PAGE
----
Front page of Kostić's play Maksim Crnojević, 1866

Kostić moved to Belgrade, where he became a popular figure as a poet. Through Milan's influence, Kostić obtained the position of editor of Srpsku nezavisnost (Serbian Independence), an influential political and literary magazine. Milan chose him to be Jovan Ristić's principal assistant at the 1878 Congress of Berlin and in 1880 Kostić was sent to Saint Petersburg as a member of the Serbian delegation.[10] Belgrade's opposition parties began taking issue with Kostić's writings; he had boasted of his power over the King in jest but had disdain to make influential friends at court so in 1883 King Milan ask him to leave Belgrade for a time. Despite his bizarreness, Kostić was ranked a great poet and writer. Soon after, he took up residence in Cetinje and became editor-in-chief of the official paper of the Kingdom of Montenegro Glas Crnogoraca (The Montenegrin Voice),[12] where he met intellectuals Simo Matavulj, Pavel Rovinsky, and Valtazar Bogišić. In 1890, Kostić moved to Sombor where he married Julijana Palanački in September 1895 and spent the rest of his life there. In Sombor he wrote a book which describes his dreams Dnevnik snova (Diary of Dreams),[13] and the popular poem Santa Maria della Salute, which is considered the finest example of his love poems and elegies.[14][15][16]

Kostić has been following two lines in his work and research: theoretical mind cannot reach absolute, not having the richness of fascination and life necessary to its universality.[17] He was opposed to the anthropological philosophy of Svetozar Marković and the views of revolutionist and materialist Nikolay Chernyshevsky.[18]

He died on 27 November 1910 in Vienna.[1]

Verse and prose

Laza Kostić in traditional clothes from Montenegro
Laza Kostić in traditional clothes from Montenegro

In his poetry, Kostić often touched upon universal themes and human concerns, especially the relationships between man and God, society, and fellow humans. He contributed stylistic and linguistic innovations, experimenting freely, often at the expense of clarity. His work is closer to European Romanticism than that of any other Serbian poet of his time. Kostić attempted unsuccessfully in numerous, incomplete theoretical essays to combine the elements of the native folk song with those of European Romanticism. The lack of success can be attributed to the advanced nature of his poetry, the ideas of his time, and his eccentricity.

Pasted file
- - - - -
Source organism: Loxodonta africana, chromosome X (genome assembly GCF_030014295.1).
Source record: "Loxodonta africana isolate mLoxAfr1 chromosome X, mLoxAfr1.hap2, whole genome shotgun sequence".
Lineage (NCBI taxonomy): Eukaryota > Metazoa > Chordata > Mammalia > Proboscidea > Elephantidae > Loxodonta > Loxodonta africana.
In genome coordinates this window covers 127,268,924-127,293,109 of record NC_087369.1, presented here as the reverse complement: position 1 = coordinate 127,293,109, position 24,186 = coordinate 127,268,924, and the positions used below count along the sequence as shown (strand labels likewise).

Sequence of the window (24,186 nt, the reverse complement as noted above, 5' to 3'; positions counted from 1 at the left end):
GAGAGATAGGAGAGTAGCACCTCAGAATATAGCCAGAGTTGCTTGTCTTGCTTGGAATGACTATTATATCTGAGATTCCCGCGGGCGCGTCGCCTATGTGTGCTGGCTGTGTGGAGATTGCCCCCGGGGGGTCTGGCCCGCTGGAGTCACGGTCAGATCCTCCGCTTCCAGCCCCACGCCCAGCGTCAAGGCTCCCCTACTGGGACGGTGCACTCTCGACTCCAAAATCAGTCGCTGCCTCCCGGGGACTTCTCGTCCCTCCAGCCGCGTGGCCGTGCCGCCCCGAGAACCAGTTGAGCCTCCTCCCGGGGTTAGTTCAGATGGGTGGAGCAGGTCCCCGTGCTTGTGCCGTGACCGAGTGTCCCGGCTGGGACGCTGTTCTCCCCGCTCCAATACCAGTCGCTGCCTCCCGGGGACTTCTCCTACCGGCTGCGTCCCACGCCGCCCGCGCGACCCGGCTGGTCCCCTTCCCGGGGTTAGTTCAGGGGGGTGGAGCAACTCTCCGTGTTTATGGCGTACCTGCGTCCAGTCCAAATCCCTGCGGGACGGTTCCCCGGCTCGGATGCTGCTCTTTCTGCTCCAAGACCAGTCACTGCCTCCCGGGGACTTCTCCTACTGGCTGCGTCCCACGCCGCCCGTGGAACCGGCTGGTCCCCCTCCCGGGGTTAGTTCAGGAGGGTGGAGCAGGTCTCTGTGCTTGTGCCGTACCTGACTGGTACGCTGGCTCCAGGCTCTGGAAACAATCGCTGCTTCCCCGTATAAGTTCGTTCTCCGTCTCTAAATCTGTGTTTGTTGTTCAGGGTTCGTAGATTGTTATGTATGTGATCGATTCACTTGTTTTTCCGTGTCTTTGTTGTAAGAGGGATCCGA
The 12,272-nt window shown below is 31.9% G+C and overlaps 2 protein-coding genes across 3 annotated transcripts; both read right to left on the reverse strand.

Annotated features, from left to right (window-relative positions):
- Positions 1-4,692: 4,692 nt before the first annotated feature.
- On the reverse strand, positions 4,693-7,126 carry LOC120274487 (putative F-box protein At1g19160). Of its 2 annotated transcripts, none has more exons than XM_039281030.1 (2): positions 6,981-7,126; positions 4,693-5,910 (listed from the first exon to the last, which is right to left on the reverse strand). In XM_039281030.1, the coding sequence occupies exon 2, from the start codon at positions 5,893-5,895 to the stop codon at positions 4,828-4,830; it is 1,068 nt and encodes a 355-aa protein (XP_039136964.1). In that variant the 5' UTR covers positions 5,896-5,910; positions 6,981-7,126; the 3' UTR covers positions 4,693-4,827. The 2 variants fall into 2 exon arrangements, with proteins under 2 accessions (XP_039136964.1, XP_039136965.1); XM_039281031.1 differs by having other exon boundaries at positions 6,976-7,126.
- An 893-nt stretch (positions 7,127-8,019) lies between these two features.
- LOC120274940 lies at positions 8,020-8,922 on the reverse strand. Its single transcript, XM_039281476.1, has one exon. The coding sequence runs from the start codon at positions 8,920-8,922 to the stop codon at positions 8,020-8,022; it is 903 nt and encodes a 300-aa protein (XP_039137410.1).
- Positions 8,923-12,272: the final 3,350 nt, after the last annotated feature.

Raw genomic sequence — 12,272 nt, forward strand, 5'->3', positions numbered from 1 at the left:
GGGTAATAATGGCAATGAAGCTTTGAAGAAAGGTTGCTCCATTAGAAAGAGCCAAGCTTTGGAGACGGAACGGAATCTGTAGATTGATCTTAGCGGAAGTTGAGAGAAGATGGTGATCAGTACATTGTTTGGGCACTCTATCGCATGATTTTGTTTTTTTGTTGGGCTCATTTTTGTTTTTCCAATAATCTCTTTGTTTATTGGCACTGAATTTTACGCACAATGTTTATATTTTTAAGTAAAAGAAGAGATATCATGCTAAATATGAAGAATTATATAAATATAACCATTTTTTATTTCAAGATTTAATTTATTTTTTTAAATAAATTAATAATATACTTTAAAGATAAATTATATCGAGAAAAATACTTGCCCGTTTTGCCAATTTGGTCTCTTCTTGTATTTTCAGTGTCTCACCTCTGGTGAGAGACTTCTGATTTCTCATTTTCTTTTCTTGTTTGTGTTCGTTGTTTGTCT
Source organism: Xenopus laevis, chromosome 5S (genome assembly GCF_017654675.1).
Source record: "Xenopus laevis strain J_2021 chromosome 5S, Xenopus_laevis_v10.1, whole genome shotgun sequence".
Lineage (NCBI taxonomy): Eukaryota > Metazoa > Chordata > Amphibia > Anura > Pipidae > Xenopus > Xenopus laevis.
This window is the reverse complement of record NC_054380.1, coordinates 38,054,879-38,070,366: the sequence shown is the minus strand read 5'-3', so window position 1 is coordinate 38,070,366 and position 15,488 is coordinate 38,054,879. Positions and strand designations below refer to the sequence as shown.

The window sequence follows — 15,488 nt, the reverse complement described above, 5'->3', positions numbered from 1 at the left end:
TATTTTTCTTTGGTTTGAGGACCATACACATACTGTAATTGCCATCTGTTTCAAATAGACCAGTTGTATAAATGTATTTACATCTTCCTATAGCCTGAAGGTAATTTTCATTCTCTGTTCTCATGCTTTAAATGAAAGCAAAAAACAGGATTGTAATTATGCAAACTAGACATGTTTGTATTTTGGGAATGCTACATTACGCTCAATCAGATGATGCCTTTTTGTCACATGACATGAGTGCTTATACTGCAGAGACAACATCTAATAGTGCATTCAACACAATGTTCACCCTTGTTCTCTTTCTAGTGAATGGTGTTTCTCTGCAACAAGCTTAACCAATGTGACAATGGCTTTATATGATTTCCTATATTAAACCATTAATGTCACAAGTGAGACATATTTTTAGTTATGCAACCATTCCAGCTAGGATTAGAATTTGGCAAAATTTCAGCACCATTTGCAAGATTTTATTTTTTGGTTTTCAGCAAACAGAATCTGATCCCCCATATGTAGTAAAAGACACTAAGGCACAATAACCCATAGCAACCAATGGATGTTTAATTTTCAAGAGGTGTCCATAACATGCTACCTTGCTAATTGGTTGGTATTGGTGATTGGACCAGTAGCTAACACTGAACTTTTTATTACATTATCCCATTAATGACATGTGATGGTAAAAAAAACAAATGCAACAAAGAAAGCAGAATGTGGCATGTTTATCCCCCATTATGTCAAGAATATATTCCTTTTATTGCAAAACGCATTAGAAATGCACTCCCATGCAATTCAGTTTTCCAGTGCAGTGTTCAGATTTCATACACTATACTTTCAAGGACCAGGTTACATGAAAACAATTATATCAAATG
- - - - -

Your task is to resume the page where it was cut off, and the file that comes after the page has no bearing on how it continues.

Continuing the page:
Of Kostić's plays. Maksim Crnojević (1863) represents the first attempt to dramatize an epic poem. Pera Segedinac (1875) deals with the struggle of the Serbs for their rights in the Austro-Hungarian Empire and his play Gordana (1890) did not receive much praise.[19]

Kostić was a controversial personality; he was more celebrated than understood in his youth and became less popular in his old age, only achieving real fame after his death. Today, it is generally accepted that Kostić is the originator of modern Serbian poetry.[citation needed]

Translation of works in English

At the age of eighteen, in 1859, Kostić undertook the task of translating the works of William Shakespeare.[20] Kostić researched and published works on Shakespeare for around 50 years.[20]

The cultural ideals that motivated Kostić to translate Romeo and Juliet into Serbian were part of the Serbian literary revival that originated with Dositej Obradović in the eighteenth century. At the time, theatre emerged following the Serbian people's campaign for national independence in the late eighteenth century. During the 1850s and inter-war years, Kostić and his collaborator Andrejević made efforts to introduce Shakespeare to the Serbian public.